I think that is about the size it is. But, yeah, what you describe of the air dropping down is about right...I sit below it and feel a constant draft on me (it doesn't cycle at all, and I don't know if it should, it just blows air all the time unless something is broken).

 A few quick load questions: are you on an oustside wall? How big is your window? What direction do you face? What are the office dimensions?
I am on an outside wall. Not quite sure the size of the window, since I haven't measured it, but a guesstimate would be 4ft wide by about 3 ft high (it might be more square, but seems a bit wider than high). The office dimensions are too small. Probably about 10'x10'.

 One other thing - since in the summer, most of the load is at the window, and you likely have a return by your door, the convection pattern should be from the center, out, but also from the center, toward the outside wall, then back up at the inside wall toward the return.
Oh, no, I think a return would cost too much. I have no return, just air blowing in. Seriously. I'm sure that's why the door blows shut if I try to leave it open a crack. Hey, you've seen first hand how wonderfully designed the HVAC is around my building. I don't even know this one...do returns actively "suck" air into them, or are they just passive places for air to get out? Maybe that's the entire problem, that the air blowing in really has no place to go, so just swirls around every which way creating turbulence instead of a steady flow. Gotta love government contracts to the lowest bidder.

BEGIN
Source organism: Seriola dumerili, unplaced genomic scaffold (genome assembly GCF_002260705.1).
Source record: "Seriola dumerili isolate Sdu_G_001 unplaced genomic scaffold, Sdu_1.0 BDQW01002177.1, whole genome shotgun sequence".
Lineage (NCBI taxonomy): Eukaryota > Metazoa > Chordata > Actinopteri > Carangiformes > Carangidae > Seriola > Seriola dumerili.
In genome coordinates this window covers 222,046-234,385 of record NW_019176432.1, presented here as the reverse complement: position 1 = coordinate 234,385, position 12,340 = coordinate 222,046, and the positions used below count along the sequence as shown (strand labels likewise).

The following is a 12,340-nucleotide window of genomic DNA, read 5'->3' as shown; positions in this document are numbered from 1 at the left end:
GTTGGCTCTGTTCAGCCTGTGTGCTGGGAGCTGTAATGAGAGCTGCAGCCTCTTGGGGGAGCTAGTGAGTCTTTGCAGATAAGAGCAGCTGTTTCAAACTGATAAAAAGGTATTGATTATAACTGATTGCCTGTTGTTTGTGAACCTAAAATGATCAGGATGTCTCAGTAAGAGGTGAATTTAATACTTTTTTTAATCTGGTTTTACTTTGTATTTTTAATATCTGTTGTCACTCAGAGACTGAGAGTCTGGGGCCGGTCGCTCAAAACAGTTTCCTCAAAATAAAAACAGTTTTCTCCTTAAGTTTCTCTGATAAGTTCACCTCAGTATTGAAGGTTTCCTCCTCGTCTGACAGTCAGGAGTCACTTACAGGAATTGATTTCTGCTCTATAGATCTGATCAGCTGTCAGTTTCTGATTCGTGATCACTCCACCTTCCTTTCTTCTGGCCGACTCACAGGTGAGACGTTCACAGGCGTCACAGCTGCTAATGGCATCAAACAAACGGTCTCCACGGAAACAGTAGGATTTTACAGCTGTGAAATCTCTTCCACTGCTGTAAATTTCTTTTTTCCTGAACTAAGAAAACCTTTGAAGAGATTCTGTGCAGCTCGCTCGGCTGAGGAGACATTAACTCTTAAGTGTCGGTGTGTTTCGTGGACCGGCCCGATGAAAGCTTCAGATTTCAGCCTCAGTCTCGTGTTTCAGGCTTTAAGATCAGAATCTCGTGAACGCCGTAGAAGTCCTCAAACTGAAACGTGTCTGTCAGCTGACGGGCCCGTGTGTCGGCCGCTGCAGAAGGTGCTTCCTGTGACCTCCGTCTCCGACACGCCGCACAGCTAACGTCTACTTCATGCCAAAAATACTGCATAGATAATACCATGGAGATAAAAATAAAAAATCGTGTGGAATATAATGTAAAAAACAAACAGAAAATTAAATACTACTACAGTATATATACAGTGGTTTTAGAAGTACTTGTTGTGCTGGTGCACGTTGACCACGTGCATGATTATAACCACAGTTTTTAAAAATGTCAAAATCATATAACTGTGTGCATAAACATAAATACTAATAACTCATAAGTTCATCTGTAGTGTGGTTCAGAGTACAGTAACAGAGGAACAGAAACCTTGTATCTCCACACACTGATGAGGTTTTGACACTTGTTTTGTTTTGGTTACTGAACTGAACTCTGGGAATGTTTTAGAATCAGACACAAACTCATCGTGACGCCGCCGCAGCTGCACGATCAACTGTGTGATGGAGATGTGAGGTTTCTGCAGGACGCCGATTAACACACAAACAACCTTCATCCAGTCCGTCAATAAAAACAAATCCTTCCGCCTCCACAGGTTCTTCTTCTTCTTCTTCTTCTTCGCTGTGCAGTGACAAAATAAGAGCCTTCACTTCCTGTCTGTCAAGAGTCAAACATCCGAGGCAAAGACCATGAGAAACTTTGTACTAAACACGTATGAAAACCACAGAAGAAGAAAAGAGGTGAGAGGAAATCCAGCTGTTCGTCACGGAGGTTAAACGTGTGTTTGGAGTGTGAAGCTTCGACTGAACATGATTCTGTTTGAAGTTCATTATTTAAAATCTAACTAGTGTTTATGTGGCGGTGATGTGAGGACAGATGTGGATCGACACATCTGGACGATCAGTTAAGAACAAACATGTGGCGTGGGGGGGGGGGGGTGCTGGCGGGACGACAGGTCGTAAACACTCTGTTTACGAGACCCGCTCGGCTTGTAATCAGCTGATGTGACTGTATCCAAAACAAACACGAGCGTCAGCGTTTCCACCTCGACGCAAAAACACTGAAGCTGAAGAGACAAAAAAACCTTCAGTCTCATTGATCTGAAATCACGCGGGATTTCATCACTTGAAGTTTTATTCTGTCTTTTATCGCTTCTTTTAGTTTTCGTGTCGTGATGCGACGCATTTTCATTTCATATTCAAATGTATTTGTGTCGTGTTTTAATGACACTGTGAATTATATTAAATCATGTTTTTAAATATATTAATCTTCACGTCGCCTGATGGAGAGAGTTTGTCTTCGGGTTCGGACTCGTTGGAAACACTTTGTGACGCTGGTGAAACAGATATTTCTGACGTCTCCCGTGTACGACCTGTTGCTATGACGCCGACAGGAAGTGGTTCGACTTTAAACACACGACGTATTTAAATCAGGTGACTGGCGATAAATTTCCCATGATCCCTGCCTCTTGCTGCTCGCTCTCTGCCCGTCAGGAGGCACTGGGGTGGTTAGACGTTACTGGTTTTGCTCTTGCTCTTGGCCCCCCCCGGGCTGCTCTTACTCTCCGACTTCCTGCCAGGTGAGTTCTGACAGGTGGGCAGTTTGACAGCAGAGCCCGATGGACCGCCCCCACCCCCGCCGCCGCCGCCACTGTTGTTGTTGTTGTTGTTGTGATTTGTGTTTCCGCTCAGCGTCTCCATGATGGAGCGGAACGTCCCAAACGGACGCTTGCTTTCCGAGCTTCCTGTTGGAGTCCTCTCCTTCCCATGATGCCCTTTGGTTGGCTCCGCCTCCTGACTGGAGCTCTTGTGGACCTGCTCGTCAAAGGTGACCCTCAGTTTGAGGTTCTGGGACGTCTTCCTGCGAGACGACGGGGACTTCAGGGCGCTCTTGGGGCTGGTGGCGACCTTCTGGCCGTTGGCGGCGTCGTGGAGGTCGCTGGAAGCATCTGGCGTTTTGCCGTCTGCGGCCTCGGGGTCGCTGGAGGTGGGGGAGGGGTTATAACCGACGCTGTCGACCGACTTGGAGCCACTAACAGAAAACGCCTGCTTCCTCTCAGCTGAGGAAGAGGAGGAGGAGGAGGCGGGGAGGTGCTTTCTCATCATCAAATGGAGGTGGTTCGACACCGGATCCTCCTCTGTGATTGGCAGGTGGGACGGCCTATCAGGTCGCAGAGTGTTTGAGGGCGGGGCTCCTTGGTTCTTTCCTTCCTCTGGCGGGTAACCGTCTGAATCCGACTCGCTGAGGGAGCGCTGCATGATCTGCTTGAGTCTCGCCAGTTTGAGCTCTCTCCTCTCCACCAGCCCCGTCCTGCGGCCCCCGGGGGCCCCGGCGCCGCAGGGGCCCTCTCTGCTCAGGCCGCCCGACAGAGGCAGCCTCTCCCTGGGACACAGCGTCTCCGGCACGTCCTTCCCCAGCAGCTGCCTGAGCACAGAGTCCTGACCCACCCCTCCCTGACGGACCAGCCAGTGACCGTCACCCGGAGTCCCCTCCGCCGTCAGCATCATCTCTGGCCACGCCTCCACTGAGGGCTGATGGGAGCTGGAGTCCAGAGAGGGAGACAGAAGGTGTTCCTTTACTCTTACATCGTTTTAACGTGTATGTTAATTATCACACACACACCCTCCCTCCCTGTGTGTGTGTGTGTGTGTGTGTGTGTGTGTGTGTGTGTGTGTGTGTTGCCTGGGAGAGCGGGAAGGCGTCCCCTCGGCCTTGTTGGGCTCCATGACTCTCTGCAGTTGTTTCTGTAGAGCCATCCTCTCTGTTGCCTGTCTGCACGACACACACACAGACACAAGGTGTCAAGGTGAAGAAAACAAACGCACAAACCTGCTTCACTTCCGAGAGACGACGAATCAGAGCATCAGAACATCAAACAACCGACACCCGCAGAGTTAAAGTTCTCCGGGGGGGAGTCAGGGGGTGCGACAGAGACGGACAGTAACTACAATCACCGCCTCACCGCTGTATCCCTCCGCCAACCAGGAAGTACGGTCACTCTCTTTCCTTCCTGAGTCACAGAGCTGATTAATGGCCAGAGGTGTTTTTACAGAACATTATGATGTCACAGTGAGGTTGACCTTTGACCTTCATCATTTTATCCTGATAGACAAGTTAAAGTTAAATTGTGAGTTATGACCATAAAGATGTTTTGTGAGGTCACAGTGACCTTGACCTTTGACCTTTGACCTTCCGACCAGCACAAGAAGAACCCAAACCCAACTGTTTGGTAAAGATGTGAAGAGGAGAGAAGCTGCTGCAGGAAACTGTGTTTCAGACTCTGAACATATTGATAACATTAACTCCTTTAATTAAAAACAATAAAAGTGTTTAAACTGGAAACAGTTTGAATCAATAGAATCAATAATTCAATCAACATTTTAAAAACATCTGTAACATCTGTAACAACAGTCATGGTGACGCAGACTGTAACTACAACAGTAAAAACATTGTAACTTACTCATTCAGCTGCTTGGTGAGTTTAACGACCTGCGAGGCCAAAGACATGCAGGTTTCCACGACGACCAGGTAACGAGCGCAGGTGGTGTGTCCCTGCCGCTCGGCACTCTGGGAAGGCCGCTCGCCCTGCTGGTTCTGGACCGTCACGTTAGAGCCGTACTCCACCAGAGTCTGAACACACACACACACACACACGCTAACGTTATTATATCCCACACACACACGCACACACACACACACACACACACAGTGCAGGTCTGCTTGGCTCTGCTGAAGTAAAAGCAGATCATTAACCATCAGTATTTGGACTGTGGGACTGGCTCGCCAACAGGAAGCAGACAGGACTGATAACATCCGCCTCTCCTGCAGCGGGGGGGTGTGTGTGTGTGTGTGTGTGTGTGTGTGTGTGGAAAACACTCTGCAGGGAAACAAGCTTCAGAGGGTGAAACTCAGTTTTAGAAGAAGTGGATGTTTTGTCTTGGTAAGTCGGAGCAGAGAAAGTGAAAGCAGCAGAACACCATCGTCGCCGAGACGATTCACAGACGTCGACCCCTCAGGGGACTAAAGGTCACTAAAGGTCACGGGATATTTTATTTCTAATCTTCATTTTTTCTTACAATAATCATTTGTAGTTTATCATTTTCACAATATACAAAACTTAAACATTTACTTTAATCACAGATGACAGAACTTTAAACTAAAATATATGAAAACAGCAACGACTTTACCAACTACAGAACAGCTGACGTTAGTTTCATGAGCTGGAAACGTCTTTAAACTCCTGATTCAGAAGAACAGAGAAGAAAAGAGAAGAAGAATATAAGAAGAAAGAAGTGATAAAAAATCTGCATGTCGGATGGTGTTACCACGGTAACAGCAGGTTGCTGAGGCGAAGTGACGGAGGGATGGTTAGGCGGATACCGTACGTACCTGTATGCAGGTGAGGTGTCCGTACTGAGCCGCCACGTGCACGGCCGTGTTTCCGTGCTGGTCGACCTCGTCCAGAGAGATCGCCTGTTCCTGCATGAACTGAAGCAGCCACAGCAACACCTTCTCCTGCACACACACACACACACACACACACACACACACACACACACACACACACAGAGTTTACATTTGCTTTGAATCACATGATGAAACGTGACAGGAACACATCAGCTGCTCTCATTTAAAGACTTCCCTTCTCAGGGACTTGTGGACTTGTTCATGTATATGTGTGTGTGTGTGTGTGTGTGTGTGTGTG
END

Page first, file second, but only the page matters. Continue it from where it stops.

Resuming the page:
In your case, you might be able to fix your "dumping" problem by using some paper and tape to block 3 of the 4 sides of the diffuser, leaving the side facing the window open. Hopefully, you'll end up with enough velocity that it won't dump on you but instead will stick to the ceiling, travel toward the window, and then fall down along the window, cancelling the heat generated at the window.
I sit more toward the window side of the vent, so I think I'd opt to blow it toward the door rather than window...the door is on the wall opposite the window. If that creates the opposite problem of too much heat sneaking in from the window in summer (it does overlook a wonderful roof of a lower level that likely throws off a lot of heat), I can always move the paper to a different side.

I probably just have to wait a year or two, and the system will break like everything else in our building, and then it'll be a year before they fix it, and I'll be warm for a while.